“What interests us about this project and about Shakespeare, I think, is that it’s an archetype already,” imparted Enos. “Everyone knows the stories, more or less. You think of Shakespeare and the first thing you think of is Hamlet holding a skull. That’s the image that’s there. So there’s already something to play against and looking for new interpretations of old stories.”
Playing against the traditional and finding new facets to explore from the tried and true stories is exactly what we can be expecting from this event. Having pulled together a troupe of theatre artists, clowns (more specifically, bouffon), musicians, puppeteers and even circus artists, they’re jumping, rather than stepping, out of the box and bringing an interactive, playful and festival-like atmosphere to the Bard’s works.
“There’s nothing wrong with doing Shakespeare as it was written.” Enos elaborated. He himself directed a more traditional rendition of Macbeth at Theatre Sainte Catherine a few years ago. “But it’s fun to look at it and say ‘What’s happening here, and how can we push that into a more physical, clown-esque perspective?’ How can we take the most interesting thing in the story, or in the character and explore that, and set it in a totally different context.”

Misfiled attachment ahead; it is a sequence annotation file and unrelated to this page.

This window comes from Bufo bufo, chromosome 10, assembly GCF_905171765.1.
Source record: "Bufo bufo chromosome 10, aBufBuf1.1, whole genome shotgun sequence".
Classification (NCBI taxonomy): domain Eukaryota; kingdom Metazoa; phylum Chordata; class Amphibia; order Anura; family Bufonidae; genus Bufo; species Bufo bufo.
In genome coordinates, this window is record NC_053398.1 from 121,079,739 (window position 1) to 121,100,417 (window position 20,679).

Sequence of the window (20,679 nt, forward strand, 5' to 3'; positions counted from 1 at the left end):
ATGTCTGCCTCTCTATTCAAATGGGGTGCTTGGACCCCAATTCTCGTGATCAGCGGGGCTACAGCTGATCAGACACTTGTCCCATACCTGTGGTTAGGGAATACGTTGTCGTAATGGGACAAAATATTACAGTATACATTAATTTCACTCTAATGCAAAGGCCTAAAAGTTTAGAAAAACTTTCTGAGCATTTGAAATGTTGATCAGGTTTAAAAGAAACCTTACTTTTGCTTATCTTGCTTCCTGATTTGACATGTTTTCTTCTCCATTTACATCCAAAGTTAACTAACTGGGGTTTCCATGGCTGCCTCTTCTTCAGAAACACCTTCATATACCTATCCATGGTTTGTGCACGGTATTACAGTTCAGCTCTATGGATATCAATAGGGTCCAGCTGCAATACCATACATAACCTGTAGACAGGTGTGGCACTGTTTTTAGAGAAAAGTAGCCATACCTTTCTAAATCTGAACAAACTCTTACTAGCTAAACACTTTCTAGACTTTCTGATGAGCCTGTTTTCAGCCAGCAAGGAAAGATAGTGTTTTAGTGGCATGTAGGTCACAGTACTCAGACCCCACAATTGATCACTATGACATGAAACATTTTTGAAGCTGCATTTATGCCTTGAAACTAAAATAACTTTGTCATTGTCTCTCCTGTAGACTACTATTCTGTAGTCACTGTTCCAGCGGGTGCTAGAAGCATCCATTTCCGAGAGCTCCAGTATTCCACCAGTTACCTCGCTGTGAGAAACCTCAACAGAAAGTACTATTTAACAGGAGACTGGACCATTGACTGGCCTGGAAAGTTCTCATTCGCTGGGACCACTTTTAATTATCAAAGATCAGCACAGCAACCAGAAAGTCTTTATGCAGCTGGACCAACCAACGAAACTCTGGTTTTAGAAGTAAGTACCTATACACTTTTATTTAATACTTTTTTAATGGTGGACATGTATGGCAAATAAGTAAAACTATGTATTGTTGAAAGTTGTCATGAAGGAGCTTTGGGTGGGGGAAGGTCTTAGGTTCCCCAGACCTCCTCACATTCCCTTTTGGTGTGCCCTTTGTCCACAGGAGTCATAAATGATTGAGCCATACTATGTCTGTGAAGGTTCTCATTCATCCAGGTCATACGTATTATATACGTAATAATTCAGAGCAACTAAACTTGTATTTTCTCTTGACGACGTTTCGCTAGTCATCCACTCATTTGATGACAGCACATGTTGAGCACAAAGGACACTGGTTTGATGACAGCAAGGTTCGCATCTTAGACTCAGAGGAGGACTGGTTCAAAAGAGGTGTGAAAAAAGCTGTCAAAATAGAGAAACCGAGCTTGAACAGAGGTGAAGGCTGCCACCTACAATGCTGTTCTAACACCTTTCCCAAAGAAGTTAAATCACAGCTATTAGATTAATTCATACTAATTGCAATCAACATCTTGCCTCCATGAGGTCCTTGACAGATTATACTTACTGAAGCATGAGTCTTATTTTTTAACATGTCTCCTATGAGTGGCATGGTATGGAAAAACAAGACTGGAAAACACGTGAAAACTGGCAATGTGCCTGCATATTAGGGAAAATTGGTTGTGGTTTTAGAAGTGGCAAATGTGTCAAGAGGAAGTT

“For me, I came to know Shakespeare through clown.” Cajolet-Couture revealed, “I did a workshop about ‘Shakespeare and clown’. Before that I didn’t know Shakespeare at all, except for, you know, the classic lines like ‘to be or not to be’.”
Yet, despite the clown-esque, festival-like atmosphere the two mises en scène are going for, it seems they have attracted more pieces based on Shakespeare’s tragedies than on his comedies.
“We have Hamlet, Macbeth, Henri V, Richard III, Titus Andronicus…” recalled Cajolet-Couture.
“We’re trying to line it up so that we don’t have too many from the same play,” added Enos.
“The interesting thing is, there’s clowns in every Shakespeare play – even the tragedies,” remarked Cajolet-Couture. “So that’s really what made me interested in it.”
You can catch both Enos and Cajolet-Couture in their own numbers as you travel through the alleys. “I have a clowning number from Macbeth. And maybe Matt and people will be playing music with it.” divulged Cajolet-Couture. While Enos mused, “For sure I’m going to be playing music with a couple of other people. But I’ll probably do a short clown number too. It’s not that playing music is too easy, but it’s way too comfortable for me. It’s too easy to hide behind. Even if we’re playing music that I’m not comfortable playing. Clown is different. It’s so ‘to the audience’. Yeah, it’s a lot scarier to do the clown thing than the music thing.”